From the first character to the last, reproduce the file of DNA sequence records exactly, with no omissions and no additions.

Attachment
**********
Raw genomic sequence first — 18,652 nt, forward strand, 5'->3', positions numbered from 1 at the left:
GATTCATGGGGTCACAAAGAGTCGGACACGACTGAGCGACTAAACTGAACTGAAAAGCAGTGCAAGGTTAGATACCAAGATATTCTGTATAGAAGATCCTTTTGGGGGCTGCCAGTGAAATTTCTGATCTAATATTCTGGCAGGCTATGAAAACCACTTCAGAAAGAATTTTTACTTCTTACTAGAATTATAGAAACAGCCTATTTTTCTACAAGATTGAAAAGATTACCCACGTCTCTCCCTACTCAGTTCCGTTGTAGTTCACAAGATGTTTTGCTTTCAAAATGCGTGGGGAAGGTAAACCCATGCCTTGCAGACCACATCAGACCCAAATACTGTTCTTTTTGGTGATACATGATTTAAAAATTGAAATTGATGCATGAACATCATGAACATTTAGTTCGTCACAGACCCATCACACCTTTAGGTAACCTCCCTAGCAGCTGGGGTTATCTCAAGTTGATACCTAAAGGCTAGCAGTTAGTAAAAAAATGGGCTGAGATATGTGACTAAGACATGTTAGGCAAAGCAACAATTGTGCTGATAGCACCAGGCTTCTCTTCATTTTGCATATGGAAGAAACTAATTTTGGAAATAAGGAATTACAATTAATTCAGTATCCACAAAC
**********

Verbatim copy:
Raw genomic sequence first — 18,652 nt, forward strand, 5'->3', positions numbered from 1 at the left:
GATTCATGGGGTCACAAAGAGTCGGACACGACTGAGCGACTAAACTGAACTGAAAAGCAGTGCAAGGTTAGATACCAAGATATTCTGTATAGAAGATCCTTTTGGGGGCTGCCAGTGAAATTTCTGATCTAATATTCTGGCAGGCTATGAAAACCACTTCAGAAAGAATTTTTACTTCTTACTAGAATTATAGAAACAGCCTATTTTTCTACAAGATTGAAAAGATTACCCACGTCTCTCCCTACTCAGTTCCGTTGTAGTTCACAAGATGTTTTGCTTTCAAAATGCGTGGGGAAGGTAAACCCATGCCTTGCAGACCACATCAGACCCAAATACTGTTCTTTTTGGTGATACATGATTTAAAAATTGAAATTGATGCATGAACATCATGAACATTTAGTTCGTCACAGACCCATCACACCTTTAGGTAACCTCCCTAGCAGCTGGGGTTATCTCAAGTTGATACCTAAAGGCTAGCAGTTAGTAAAAAAATGGGCTGAGATATGTGACTAAGACATGTTAGGCAAAGCAACAATTGTGCTGATAGCACCAGGCTTCTCTTCATTTTGCATATGGAAGAAACTAATTTTGGAAATAAGGAATTACAATTAATTCAGTATCCACAAAC